KRÖLLER-MÜLLER MUSEUM



Henry van de Velde





The Kröller-Müller Museum is the life's work of Helene Kröller-Müller. Between 1907 and 1922, she and her husband Anton Kröller purchased nearly 11.500 works of art: one of the largest private collections of the twentieth century. Helene dreams of a “museum house”, a place where she can share her love for art with everyone.

The museum designed by Henry van de Velde is what she wanted it to be: with small, intimate spaces and soft overhead light, a 'museum house' as she also calls it, where visitors can get close to the art. The building is made of masonry and is almost completely closed, in order to have as much space as possible for the many paintings.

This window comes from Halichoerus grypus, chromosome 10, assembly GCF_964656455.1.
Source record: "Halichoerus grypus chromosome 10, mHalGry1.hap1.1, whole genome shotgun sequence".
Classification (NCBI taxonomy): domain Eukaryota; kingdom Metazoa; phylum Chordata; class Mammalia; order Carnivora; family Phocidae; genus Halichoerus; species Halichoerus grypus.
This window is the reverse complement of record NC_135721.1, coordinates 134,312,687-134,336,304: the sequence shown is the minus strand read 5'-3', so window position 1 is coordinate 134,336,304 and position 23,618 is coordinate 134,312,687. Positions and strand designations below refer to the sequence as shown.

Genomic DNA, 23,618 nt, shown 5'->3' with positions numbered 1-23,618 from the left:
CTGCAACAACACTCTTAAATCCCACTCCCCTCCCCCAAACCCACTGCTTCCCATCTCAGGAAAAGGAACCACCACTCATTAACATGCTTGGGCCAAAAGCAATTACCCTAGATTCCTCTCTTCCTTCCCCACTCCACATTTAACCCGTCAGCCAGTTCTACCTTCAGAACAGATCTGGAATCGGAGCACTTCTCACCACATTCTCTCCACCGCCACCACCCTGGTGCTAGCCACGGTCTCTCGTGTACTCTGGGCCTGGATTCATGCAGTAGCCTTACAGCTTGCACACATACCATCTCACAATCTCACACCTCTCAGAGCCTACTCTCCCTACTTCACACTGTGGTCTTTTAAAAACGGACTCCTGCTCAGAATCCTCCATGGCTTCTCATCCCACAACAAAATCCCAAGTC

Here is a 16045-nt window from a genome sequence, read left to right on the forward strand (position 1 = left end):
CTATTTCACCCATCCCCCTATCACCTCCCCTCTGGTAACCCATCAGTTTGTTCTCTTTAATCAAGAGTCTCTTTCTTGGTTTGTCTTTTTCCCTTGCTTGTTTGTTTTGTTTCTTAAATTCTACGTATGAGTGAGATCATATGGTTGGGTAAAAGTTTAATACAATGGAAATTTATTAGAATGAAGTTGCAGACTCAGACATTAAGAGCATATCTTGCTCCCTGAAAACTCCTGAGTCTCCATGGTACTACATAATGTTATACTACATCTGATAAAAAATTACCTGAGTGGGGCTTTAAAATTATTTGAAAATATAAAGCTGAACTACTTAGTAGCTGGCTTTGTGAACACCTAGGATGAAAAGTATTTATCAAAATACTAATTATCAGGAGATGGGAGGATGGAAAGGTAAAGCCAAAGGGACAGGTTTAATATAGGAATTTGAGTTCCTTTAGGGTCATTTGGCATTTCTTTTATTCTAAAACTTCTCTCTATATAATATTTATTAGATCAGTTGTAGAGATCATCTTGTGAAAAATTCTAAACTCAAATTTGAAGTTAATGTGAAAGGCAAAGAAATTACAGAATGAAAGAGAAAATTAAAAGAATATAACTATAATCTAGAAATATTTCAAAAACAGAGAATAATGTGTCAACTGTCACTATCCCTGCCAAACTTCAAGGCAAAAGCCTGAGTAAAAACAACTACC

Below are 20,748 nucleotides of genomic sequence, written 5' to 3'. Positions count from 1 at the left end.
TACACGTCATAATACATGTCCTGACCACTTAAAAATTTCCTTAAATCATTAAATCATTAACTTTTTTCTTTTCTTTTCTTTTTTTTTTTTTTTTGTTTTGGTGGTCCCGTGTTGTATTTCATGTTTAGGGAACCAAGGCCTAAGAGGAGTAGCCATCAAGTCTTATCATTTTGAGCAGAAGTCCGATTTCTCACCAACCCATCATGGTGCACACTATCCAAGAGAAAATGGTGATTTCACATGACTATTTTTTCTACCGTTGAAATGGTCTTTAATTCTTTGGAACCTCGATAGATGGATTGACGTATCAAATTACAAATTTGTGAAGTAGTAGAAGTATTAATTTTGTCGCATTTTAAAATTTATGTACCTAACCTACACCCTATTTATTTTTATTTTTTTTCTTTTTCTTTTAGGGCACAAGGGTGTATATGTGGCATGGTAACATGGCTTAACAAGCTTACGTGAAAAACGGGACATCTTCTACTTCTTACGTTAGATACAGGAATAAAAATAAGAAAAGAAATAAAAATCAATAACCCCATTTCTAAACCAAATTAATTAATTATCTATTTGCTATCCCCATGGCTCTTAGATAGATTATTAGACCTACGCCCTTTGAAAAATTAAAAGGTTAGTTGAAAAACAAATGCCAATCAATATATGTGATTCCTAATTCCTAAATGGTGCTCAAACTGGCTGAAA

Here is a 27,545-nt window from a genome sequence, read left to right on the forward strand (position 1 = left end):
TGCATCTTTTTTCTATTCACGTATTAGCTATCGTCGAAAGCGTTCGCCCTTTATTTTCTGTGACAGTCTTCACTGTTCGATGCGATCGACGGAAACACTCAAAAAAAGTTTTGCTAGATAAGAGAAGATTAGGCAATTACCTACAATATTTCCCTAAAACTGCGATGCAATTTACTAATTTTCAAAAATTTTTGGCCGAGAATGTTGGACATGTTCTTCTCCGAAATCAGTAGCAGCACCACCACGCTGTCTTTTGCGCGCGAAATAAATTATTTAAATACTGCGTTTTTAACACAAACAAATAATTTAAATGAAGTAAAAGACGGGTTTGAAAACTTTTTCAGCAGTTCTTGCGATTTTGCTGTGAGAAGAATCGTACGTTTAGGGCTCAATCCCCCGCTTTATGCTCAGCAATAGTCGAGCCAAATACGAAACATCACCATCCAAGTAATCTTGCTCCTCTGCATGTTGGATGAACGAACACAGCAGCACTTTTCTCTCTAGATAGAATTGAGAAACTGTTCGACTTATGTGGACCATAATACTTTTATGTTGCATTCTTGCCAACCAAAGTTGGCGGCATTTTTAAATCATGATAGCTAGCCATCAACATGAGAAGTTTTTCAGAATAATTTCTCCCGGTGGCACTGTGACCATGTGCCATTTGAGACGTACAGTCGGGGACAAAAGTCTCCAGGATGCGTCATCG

After her death in 1939 and after the Second World War, Bram Hammacher became the new director of the Kröller-Müller. He introduces sculpture to the museum as a counterpart to Helene's collection of paintings. The museum will be expanded with a sculpture gallery and an auditorium, also designed by Van de Velde. In contrast to the private character of the rest of the building, the sculpture gallery has walls that consist entirely of glass and offer a wide view of the wooden area.


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